I have just spent a week (Sat 10 to Sat 17 October) on Scilly. These are an archipelago of islands situated just south- west of Penzance in Cornwall. Their position in the Atlantic make them well situated to receive a multitude of migrants from Europe, Africa, Asia and even from America given the right weather conditions.
Sadly for migration enthusiasts, the weather was warm, sunny and positively balmy (people were even sunbathing on the beach in the hot sun) and with definitely no howling gales and weather fronts to push the birds over to Scilly.
Birders flock there usually during the middle 2 weeks of October in the hope of finding rare birds particularly rare vagrants blown off course and making landfall on these hallowed islands.
The regular team of John H, Andrew H, Tim H were augmented by the very welcome return of JP and his friend Alan. Terry T, our usual cohort on this trip sadly had to miss this year due to work commitments. We hope to welcome Terry back next year.
Our trip got off to a good start with a siting of 2 Choughs flying over high seacliffs at the end of one off the Cornish valleys, a Clouded Yellow butterfly flying over the same field. A Snow Bunting seen at the edge of a field bordering the airfield also sealed the good start.
However, this year's Scilly was sadly devoid of mega- rarities the first time we had failed to see any on Scilly during my decade of observations there.
Highlights for me were not the birds but a fish; a magnificent young Basking Shark fishing just off shore off Tolman Point and a Cetacean; an equally resplendant Minke Whale that was breach feeding again just offshore off Deep Point. The balmy weather conditions was ideal for viewing these marine creatures.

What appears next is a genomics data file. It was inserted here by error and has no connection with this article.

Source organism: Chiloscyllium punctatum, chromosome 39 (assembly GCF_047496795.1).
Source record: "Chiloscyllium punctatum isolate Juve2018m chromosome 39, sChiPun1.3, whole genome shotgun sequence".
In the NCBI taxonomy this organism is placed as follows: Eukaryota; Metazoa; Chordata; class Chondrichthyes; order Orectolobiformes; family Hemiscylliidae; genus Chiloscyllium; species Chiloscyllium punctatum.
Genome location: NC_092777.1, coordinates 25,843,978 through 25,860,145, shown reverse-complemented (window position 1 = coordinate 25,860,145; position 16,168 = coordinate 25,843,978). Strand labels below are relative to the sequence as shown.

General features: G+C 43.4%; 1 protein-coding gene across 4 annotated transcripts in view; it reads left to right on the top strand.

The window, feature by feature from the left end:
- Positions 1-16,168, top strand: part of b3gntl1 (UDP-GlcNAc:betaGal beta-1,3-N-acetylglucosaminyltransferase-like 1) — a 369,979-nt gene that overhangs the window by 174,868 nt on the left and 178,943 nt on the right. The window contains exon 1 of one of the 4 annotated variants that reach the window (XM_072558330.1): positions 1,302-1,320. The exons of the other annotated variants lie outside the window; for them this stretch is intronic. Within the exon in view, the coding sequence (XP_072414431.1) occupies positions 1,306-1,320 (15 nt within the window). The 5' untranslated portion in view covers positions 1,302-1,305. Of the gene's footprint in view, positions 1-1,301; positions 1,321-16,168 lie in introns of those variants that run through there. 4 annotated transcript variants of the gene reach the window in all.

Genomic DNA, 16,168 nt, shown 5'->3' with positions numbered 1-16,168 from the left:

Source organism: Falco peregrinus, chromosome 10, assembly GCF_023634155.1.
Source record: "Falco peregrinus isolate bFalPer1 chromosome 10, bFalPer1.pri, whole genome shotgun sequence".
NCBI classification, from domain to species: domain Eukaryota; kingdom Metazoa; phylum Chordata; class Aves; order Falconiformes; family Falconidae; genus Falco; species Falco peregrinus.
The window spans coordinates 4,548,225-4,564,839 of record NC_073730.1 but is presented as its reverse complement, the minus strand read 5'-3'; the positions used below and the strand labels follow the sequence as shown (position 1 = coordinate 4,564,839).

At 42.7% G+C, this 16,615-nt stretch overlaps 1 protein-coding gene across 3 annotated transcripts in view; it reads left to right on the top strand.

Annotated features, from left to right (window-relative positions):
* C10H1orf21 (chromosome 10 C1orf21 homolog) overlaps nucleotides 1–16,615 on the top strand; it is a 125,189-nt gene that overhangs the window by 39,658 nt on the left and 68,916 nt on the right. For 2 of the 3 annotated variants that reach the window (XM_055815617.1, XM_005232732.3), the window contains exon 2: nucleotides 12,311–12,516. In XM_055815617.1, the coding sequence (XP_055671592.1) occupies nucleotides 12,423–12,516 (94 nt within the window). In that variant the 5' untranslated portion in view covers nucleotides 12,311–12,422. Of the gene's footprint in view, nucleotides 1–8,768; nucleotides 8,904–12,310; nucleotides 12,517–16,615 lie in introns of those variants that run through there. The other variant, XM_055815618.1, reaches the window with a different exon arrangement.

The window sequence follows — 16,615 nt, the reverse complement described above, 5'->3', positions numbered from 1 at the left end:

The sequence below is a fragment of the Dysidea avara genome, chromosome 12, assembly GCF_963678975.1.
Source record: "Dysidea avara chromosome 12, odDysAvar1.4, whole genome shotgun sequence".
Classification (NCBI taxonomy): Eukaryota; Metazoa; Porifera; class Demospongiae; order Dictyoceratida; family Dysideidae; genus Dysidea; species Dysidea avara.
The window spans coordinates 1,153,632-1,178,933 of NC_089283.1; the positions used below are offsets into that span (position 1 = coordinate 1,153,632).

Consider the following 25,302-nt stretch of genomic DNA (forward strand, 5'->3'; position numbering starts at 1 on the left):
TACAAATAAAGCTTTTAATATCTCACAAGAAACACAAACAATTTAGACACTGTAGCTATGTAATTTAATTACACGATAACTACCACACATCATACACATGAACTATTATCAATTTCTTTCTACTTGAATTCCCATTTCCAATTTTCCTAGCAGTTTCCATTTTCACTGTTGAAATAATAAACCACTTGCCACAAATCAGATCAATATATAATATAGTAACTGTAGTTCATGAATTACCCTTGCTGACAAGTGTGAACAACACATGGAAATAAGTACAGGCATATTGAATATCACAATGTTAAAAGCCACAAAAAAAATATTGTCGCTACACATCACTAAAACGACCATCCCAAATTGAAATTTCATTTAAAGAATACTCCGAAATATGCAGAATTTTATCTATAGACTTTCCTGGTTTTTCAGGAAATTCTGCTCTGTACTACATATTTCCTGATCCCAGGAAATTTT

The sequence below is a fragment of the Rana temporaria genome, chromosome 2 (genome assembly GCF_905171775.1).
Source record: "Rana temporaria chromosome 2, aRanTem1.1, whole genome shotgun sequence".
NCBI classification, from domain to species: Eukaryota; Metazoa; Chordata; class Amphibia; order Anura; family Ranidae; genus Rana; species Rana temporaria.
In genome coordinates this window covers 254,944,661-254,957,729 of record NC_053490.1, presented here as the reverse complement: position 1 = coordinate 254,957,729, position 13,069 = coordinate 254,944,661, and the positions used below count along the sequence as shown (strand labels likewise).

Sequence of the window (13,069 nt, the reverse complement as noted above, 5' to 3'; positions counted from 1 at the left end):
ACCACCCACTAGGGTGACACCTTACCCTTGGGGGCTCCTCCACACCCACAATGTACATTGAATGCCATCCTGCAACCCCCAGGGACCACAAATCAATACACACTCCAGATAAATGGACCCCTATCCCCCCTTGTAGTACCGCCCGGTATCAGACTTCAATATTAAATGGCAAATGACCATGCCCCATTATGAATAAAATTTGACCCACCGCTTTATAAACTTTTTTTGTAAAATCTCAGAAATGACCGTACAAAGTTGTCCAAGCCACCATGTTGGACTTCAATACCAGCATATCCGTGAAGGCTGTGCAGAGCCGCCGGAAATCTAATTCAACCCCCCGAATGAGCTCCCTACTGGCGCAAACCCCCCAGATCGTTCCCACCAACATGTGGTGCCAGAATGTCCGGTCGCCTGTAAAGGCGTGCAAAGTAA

Avian highlights were in very short supply indeed compared to the 9 previous years; but included a very obliging Radde's Warbler seen at close range, a Little Bunting, an immature Rose- coloured Starling, a Wryneck, 2 Yellow- browed Warblers, 3 Jack Snipe, a flock of 10 Whooper Swan which swam right in front of the hides at Porthellick Pool, a juvenile Arctic Tern, 4 distant Spoonbill in flight and a very confiding Pied Flycatcher.
Migrant butterflies and moths were completely non- existant with no Clouded Yellows or Hummingbird Hawk Moths or anything rarer in the Lepidoptera front seen at all, disappointing.
Worst part of the holiday was inadvertently flushing an excellent find; a bird that flew off, a pale sandy brown colour with a weird call, a probable Short- toed Lark that flew from the middle of a grassy field (I didn't see enough to clinch the ID) that flew down to the Dump Clump from the Penninis Farm trail I didn't see it again despite me frantically trying to relocate it!